BHP, the world’s largest mining company, has seen its brand value rise 29% to US$5.1 billion and took first place in the Brand Finance Mining, Iron & Steel 25 league table, following a major re-branding exercise in 2017.
In May, BHP launched its “Think Big” campaign following its rebranding from BHP Billiton to BHP, which focused on demonstrating the role of BHP in Australia’s economy and community. The rebranding appears to be paying off as BHP not only increased its brand value, but also its Brand Strength Index (BSI) score from 73.2 to 74.3 this year.
Meanwhile, the most valuable brand of 2017, Glencore, performed well financially over the last year, but its brand value dropped by 11% to US$3.7 billion. This is because the brand suffered significant erosion in brand strength from 62.9 to 55.3, caused in part by widespread mentions of Glencore in association with the Paradise Papers released in November.
Posco (down 4% to US$3.6 billion) was able to retain its position as the world’s third most valuable mining brand, ahead of Rio Tinto (up 25.4% to US$3.1 billion), which enjoyed strong brand value growth alongside higher iron ore prices caused by increased Chinese demand.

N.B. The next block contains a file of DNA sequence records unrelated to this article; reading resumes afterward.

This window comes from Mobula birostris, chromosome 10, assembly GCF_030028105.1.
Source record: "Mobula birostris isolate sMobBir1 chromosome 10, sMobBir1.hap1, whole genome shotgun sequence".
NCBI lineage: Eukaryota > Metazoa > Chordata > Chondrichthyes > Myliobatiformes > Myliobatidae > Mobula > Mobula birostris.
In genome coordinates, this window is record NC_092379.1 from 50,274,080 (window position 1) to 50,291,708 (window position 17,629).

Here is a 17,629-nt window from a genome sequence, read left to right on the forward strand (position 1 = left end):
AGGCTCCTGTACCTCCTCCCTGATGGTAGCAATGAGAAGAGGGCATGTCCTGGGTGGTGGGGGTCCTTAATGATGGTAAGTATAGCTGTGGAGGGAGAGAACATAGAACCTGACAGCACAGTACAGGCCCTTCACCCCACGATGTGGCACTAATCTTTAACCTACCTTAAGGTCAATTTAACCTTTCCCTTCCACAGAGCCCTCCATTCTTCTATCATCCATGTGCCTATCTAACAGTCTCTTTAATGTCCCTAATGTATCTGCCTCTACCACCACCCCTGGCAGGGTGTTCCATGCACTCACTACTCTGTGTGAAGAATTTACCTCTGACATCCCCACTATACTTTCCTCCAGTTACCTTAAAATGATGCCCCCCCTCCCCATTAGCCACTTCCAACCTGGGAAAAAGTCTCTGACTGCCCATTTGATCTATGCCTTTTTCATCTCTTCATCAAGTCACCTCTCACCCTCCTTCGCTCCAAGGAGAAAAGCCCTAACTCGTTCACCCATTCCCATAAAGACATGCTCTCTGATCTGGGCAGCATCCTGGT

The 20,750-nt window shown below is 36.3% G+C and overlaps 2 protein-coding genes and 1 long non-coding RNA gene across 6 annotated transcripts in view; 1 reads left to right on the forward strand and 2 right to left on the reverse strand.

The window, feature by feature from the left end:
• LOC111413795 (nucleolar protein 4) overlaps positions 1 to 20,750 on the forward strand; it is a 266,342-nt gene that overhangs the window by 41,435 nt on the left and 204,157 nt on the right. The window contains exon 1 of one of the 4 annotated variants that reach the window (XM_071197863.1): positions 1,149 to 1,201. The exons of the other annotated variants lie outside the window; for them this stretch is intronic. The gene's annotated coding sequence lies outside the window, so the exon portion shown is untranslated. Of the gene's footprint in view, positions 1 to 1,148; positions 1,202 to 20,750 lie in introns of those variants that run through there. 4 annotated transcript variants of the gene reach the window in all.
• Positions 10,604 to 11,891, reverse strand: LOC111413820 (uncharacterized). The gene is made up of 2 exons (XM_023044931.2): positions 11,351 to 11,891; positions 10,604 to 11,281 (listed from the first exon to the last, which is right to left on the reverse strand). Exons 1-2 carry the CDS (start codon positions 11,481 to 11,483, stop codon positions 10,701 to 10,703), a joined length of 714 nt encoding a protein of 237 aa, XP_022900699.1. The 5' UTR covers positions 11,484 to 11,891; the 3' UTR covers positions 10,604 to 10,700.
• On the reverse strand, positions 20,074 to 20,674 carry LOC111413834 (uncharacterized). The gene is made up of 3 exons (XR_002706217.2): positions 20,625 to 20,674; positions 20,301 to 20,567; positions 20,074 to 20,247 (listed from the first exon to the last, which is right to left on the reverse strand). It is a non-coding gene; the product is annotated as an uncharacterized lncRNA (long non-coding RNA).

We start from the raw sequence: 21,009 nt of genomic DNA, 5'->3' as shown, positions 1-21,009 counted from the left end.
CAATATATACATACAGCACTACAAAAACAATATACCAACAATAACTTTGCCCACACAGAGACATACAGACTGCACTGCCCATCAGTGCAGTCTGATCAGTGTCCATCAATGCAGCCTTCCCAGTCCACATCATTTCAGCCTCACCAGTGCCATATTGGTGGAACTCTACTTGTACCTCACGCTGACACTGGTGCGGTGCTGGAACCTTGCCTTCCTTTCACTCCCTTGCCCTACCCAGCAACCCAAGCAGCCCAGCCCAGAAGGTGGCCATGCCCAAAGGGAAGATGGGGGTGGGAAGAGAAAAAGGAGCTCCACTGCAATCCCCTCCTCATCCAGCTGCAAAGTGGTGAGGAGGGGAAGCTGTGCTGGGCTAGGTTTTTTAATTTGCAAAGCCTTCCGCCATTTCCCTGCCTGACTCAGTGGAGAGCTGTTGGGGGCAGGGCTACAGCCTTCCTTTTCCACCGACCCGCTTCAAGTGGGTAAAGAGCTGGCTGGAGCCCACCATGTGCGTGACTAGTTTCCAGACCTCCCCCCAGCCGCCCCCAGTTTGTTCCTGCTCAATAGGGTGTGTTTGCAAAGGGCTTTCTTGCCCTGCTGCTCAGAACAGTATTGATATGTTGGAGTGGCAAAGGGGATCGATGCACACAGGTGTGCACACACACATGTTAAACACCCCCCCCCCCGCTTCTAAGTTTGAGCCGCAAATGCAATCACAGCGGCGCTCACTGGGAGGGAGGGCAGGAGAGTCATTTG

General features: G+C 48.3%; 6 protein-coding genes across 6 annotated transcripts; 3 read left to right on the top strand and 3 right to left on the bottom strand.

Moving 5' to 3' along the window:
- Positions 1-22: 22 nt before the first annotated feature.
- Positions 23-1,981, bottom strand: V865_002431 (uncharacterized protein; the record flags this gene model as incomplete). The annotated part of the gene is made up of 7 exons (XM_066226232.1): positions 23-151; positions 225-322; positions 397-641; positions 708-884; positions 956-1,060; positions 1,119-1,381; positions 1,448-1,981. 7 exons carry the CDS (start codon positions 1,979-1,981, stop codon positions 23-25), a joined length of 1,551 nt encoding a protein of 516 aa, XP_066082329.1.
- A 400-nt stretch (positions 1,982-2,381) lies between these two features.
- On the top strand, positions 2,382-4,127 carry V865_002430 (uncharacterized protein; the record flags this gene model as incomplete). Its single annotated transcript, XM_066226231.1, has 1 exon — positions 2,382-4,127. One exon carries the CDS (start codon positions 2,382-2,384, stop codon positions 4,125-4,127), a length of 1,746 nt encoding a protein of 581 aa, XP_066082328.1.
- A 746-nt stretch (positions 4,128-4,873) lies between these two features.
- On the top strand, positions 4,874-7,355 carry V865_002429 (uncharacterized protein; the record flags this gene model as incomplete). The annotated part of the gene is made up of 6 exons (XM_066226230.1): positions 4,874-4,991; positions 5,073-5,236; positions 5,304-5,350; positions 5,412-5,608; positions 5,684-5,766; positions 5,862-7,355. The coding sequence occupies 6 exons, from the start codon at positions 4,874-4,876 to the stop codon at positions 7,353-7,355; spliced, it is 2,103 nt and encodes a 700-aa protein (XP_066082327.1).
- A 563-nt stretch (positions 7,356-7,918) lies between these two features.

David Haigh, CEO of Brand Finance, commented: “After the 2014 metal price crisis, caused by a drop in demand for raw materials in China, the industry is once again being shaped by the Chinese market. The country’s demand for higher-quality iron ore imports is benefiting the industry’s largest brands such as BHP and Rio Tinto. Challenger brands will need to define their competitive advantage to capture a greater proportion of the ever growing Chinese market.”
Additionally, the merger between Baosteel and Wuhan Iron and Steel has resulted in China’s biggest steelmaker – Baowu Steel – and fuelled the fastest-growth in the Brand Finance Mining, Iron & Steel 25 league table. Thanks to increased revenue, Baowu Steel’s brand value grew 103% to US$2.0 billion.